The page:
In his 7-yard gain in the middle of the first quarter, the 49ers ran a power running play (with Vance McDonald acting as a FB/HB) creating an alley on the right side of the line that Gore was able to hit quickly, pushing Bobby Wagner forward with him for about five yards. Towards the end of the first quarter, he recognized Wagner waiting for him in the lane he wanted to hit and cut back to his right where he was able to gain four yards. In his first carry of the second quarter, he recognized that McDonald's assignment (DT) had beaten him on the inside - Gore was looking for a seam down the middle that was closed quickly by the DT - and cut back quickly to his right where there was a big lane that allowed him to gain eight yards. In his first carry of the third quarter, his patience and vision helped turn a play that the Seahawks had defended well into a positive play. We see this from Gore time and time again, he lets his blocks develop and set up patiently before attacking a lane, and in this case that helped him realize that over pursuit by the Seahawks on a run to the right had left plenty of space on the left, which is exactly where he went to gain eight yards. His second-to-last run of the third quarter was another thing or beauty, as again the 49ers ran a power play with "12" personnel and McDonald acting as the FB/HB (Snyder was excellent pulling to the right both times), and although Anthony Davis wasn't quite able to take care of his assignment, he was able to block just enough so that Gore could get skinny between him and McDonald, getting to the second level (where he juked Earl Thomas - a sign for things to come) for a 15 yard gain. His 51-yard run has already been beautifully described by AJ.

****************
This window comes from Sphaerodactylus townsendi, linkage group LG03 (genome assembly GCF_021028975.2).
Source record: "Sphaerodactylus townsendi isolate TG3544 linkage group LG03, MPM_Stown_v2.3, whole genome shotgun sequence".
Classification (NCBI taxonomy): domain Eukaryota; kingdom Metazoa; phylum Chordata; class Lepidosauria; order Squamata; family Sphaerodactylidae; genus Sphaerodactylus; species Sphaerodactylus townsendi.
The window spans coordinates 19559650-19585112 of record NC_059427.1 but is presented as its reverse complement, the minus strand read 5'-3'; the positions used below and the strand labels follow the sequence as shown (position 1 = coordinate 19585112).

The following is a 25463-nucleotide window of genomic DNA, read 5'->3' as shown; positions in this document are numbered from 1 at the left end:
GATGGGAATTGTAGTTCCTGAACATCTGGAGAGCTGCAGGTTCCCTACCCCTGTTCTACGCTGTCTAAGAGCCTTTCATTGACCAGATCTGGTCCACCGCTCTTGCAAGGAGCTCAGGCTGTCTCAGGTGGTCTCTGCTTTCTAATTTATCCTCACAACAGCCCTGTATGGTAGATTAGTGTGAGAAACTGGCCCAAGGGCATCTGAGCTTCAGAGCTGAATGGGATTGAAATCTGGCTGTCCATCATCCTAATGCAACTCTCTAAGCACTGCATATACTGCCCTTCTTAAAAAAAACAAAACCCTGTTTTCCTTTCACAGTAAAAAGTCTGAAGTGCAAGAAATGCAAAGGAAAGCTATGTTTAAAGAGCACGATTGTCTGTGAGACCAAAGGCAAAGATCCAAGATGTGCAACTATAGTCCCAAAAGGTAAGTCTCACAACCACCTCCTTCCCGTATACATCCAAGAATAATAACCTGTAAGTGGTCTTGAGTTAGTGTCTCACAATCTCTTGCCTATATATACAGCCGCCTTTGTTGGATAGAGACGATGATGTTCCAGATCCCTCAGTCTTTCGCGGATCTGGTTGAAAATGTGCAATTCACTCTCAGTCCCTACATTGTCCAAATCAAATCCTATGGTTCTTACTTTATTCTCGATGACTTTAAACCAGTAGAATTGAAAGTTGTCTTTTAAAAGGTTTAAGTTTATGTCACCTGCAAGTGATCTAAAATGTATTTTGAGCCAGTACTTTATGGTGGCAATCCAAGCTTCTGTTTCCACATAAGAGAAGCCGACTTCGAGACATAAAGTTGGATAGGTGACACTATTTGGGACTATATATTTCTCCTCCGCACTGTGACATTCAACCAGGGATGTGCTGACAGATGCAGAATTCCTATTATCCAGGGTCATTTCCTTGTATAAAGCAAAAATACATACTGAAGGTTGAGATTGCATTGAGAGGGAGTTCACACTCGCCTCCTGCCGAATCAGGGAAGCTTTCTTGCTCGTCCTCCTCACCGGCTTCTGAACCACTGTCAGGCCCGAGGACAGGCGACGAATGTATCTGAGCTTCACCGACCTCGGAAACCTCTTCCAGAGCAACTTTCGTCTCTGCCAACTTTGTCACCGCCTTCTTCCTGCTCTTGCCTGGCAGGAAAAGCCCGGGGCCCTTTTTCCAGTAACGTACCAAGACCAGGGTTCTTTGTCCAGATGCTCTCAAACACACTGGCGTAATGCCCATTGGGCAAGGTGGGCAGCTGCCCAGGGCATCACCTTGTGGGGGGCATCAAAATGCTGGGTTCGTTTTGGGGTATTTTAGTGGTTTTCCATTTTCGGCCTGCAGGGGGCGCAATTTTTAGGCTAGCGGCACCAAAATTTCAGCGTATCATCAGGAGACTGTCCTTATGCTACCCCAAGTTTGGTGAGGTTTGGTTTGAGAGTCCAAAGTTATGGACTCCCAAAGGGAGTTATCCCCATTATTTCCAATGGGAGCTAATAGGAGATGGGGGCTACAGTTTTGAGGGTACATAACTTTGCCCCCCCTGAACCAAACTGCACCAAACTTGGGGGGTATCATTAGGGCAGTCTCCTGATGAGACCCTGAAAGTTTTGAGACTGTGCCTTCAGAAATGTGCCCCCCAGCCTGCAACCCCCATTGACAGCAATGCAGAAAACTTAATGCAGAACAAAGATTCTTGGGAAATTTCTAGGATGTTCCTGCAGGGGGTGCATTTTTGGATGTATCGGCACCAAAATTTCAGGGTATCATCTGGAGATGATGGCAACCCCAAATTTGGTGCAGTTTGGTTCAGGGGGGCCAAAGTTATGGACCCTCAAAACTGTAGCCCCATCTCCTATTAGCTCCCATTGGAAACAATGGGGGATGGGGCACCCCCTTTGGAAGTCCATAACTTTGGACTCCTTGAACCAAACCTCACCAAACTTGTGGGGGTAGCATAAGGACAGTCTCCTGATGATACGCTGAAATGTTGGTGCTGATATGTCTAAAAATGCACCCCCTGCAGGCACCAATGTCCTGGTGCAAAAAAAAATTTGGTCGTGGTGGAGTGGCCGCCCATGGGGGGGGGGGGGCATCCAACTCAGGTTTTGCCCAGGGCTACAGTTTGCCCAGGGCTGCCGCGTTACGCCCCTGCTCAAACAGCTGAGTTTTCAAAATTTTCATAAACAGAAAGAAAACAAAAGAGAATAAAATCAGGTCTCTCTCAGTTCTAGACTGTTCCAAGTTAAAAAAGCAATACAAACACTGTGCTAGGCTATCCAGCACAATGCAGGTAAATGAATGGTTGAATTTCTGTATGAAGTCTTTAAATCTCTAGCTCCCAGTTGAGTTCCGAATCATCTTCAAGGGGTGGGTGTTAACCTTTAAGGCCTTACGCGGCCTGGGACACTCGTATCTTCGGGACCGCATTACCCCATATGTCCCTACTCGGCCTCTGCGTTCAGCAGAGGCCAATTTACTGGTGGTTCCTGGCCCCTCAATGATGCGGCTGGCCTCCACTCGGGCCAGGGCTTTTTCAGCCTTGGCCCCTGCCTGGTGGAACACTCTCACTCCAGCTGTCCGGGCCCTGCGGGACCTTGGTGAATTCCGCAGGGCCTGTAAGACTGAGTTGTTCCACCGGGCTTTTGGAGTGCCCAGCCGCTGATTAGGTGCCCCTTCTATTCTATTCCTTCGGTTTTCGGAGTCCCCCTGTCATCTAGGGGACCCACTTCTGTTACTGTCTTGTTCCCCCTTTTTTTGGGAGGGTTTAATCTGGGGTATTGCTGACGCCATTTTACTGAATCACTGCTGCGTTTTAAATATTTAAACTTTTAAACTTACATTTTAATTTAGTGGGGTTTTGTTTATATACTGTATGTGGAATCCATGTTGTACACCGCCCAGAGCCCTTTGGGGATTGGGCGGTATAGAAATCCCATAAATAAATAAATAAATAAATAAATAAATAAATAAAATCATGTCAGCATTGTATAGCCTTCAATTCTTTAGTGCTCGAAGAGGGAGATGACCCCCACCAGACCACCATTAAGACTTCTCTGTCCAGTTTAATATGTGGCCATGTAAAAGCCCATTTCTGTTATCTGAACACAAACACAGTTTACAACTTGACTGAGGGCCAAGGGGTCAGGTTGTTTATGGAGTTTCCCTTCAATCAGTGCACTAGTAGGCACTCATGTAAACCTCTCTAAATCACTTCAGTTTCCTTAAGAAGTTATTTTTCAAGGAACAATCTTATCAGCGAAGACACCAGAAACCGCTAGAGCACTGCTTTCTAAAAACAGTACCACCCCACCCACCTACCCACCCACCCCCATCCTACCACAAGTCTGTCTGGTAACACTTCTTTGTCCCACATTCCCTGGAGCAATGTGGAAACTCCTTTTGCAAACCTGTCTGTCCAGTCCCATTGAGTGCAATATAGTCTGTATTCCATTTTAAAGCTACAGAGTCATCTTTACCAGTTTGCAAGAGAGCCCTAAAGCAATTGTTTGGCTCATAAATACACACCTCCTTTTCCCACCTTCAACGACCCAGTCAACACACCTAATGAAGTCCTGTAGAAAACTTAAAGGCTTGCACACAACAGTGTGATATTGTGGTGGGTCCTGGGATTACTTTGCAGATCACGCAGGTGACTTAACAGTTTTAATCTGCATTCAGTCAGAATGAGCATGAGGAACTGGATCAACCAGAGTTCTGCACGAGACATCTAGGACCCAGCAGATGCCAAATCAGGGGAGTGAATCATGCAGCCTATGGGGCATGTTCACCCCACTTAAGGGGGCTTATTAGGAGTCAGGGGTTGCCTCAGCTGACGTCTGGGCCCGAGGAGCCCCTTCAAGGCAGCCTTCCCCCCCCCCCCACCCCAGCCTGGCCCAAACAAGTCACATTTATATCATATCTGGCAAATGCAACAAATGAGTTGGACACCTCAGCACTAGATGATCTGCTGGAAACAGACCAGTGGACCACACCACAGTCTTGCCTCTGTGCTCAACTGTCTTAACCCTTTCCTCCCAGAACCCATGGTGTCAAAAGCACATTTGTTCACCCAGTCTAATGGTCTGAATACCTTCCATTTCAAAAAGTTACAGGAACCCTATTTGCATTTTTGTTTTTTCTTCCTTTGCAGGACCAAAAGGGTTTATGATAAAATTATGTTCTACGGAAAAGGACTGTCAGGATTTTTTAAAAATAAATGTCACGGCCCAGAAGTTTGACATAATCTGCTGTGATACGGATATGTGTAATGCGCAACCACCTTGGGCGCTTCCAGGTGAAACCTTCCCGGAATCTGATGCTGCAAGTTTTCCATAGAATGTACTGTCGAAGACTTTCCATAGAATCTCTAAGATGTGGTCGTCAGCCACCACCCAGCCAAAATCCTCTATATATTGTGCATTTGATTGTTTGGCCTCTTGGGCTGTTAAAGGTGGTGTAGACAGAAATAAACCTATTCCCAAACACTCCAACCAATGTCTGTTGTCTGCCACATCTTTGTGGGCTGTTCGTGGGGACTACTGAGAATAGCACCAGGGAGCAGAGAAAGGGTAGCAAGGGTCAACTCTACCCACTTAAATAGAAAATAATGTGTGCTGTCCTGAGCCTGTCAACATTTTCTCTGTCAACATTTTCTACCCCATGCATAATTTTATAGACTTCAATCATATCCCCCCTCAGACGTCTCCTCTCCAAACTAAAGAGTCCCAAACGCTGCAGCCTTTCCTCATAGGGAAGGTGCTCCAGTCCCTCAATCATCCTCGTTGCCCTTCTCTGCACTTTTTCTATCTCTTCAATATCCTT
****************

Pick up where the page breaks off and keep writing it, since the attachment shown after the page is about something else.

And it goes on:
Just because Gore isn't the kind of running back that has the speed to turn that 51-yard run into a touchdown doesn't meant that he is close to being done as a football player. Frank has a lot left in the tank (pun intended).
Getting Defensive: Can the 49er Defense Carry Them to a Championship?